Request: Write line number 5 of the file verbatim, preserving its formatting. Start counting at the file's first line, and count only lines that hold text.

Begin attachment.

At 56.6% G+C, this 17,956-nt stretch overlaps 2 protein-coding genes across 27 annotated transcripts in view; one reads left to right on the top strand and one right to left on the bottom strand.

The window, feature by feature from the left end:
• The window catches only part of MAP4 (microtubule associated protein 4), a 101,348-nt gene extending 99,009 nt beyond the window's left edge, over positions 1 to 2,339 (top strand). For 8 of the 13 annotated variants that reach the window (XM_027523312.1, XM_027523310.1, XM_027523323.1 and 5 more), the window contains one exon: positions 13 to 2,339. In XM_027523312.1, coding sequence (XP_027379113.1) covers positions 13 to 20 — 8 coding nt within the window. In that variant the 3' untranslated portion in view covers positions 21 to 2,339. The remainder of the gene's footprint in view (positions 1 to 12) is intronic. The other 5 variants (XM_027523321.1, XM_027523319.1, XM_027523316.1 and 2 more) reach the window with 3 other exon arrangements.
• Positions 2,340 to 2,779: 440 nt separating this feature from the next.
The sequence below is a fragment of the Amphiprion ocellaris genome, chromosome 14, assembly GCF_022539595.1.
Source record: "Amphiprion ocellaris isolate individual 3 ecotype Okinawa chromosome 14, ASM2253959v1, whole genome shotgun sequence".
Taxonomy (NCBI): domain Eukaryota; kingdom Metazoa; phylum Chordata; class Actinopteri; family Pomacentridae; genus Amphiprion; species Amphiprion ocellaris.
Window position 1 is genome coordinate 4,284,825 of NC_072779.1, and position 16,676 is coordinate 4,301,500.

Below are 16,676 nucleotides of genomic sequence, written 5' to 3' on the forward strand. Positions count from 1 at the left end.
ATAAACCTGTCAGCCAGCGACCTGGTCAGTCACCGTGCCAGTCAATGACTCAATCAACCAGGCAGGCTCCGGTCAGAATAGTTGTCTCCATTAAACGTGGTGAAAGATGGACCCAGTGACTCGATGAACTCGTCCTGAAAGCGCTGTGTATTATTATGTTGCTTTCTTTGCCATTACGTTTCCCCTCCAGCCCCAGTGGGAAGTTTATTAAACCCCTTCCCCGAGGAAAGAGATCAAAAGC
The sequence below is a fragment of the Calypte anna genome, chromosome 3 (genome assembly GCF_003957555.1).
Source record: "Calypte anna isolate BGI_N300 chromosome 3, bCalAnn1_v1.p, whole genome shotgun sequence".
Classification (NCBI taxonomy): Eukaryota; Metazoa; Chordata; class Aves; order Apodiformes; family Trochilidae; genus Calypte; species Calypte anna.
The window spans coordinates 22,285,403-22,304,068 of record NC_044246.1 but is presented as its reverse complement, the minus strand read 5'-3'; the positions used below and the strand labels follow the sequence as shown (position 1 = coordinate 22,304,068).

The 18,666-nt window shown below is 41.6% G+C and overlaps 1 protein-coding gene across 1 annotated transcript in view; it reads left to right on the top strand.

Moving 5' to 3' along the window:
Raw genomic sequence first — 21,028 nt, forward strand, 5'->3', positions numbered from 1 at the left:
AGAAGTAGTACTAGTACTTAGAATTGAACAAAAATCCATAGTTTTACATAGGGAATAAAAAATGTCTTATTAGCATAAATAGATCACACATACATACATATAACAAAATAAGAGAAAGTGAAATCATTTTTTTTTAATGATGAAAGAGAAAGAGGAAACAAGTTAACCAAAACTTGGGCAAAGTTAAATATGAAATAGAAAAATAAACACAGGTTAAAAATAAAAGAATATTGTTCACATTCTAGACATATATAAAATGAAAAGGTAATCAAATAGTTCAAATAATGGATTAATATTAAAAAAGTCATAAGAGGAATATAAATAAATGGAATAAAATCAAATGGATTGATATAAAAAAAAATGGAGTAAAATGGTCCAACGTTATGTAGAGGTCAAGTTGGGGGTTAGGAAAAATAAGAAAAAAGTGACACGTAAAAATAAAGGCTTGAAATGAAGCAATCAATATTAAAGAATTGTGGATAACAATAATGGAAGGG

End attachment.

The sequence below is a fragment of the Amphiprion ocellaris genome, chromosome 14, assembly GCF_022539595.1.